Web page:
The only goal is to drive around and mow all of the grass – well, 99.5% of it is enough to complete the mission. If you’ve left a few scrappy bits, you can activate a ‘Pro View’ which highlights the blades of grass you’ve missed. It can be rather tedious trying to find the last few patches, and it’s annoying that Pro View can only be used when stationary and looking forward, but you’ll quickly perfect your mowing technique after a few jobs so hopefully won’t need it too much.
The visuals are lovely, with contracts having you mowing a variety of lawns and fields, from the gardens of quaint thatch-roofed cottages to modern houses that look like they’ve come from an episode of Grand Designs. There’s also larger levels, such as mowing an equestrian paddock or the grounds of a castle to add a bit of variety. The gardens themselves have clearly had a lot of work put into them; with flower beds, pavilions, and sculptures not only adding to the environment, but also acting as obstacles to avoid. Should you accidentally destroy a few flowers or crash into a structure or two, you’ll be fined a small amount at the end of each job. You can also rack up fines by damaging the ground, for example by turning too sharply and the blades scratching the soil.
In career mode, after creating your character and company, you slowly build up your business by undertaking jobs, expanding your headquarters, buying mowers, and hiring employees. Better headquarters have more vehicle bays, so you can have more mowers and build up a fleet so you can take on more jobs simultaneously. To help buy more vehicles, expand your HQ and so on, there is a bank with a loan facility. Be warned though – I borrowed the smallest amount of £2,500, but quickly regretted it when I realised I had to repay £4,375 after 10 days!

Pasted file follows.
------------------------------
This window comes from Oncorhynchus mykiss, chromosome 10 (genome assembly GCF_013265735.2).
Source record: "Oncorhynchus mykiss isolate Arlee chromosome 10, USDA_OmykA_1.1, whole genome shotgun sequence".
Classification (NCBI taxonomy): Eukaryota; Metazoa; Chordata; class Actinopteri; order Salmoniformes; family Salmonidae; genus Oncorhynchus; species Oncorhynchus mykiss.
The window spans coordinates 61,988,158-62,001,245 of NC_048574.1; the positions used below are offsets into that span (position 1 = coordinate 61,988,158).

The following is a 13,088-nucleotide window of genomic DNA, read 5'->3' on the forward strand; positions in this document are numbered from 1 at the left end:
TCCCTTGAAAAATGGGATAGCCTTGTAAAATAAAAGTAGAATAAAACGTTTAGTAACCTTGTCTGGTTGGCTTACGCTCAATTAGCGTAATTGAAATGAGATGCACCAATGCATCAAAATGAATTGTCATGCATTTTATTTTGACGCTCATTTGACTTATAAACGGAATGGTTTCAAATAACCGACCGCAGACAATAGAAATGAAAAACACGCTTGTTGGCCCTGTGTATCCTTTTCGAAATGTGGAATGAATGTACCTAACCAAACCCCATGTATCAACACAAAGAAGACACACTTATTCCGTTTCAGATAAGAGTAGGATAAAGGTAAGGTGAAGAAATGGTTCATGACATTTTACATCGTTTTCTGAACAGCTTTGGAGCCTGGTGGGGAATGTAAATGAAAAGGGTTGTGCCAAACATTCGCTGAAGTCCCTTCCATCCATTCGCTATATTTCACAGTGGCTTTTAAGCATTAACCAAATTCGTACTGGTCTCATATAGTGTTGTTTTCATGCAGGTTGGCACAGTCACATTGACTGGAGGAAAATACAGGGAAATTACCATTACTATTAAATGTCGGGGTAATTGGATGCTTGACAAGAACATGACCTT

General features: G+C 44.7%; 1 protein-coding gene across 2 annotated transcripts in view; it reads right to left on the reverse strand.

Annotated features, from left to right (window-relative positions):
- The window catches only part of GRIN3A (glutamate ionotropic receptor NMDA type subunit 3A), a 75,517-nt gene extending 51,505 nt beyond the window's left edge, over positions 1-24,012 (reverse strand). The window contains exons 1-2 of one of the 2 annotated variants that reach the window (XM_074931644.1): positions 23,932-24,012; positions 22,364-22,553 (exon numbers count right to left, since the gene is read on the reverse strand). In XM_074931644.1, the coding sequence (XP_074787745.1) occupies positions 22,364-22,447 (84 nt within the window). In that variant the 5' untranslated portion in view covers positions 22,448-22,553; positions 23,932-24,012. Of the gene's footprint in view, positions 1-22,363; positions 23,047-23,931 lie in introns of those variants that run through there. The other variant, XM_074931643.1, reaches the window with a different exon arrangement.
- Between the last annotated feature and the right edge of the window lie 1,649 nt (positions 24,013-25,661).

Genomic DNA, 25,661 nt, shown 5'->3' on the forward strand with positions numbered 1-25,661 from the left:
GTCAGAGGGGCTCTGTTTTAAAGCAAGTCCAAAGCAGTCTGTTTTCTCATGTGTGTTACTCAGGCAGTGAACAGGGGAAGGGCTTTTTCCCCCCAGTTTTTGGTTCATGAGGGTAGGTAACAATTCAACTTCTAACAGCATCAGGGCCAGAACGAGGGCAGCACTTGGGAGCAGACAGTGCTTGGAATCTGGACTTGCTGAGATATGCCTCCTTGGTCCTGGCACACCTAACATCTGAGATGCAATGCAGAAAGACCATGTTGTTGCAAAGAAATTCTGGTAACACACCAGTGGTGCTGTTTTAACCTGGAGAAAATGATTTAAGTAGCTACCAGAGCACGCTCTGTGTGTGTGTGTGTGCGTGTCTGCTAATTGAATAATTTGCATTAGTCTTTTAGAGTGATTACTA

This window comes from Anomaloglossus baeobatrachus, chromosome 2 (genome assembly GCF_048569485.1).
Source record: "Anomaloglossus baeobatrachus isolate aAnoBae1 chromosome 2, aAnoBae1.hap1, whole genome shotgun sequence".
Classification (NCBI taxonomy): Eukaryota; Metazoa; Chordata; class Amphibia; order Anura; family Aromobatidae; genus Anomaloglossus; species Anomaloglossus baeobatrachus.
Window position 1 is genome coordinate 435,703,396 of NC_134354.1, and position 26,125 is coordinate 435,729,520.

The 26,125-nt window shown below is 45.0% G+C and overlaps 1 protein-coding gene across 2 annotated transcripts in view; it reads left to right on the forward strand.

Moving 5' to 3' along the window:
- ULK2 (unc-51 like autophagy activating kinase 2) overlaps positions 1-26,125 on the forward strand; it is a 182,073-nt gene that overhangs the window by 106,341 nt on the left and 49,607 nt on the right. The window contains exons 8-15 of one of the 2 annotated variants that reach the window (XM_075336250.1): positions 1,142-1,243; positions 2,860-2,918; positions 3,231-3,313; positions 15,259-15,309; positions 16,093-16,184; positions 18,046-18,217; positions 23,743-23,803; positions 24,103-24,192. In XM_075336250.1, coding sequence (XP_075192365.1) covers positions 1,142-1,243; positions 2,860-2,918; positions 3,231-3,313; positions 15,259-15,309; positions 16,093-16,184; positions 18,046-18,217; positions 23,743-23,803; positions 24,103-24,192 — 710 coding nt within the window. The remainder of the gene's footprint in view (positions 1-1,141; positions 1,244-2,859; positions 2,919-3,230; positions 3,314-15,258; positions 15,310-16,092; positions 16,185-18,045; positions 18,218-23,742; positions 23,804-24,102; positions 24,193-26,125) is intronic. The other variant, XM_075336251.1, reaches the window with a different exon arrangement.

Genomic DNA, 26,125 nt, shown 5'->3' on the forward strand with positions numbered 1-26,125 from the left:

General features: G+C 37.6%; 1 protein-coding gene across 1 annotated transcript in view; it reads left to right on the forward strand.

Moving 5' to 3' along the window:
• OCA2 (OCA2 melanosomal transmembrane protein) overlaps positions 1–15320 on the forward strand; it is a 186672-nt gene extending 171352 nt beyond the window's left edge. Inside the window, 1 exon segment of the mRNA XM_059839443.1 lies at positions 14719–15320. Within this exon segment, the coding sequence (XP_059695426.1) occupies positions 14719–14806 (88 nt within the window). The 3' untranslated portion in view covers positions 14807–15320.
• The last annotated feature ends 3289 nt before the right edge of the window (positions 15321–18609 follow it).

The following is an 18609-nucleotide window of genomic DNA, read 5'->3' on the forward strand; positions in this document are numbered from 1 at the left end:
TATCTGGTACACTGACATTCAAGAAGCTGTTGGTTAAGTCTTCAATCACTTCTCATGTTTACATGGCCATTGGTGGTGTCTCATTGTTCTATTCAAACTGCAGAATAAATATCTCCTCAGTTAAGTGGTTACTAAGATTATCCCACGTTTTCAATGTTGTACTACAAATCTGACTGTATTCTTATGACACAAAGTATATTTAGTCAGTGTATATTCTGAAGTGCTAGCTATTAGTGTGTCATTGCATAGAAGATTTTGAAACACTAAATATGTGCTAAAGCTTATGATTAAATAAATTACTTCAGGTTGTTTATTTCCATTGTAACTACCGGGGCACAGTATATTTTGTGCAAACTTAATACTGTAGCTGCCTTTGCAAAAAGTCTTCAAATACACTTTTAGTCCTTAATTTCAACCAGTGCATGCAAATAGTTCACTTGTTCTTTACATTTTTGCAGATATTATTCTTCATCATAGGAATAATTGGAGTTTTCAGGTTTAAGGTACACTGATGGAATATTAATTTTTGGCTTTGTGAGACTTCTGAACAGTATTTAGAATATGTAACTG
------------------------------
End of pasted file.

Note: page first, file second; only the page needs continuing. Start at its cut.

Payday loan interest rates aside, the management aspect side to the game does feel like quite a grind. As your business grows, you’ll need to hire more workers – apprentices will be cheaper but often incur more penalities, while experienced mowers will do a better job but obviously demand higher wages. You can train your employees too, so that they mow quicker and better, and also reduce damage to your mowers.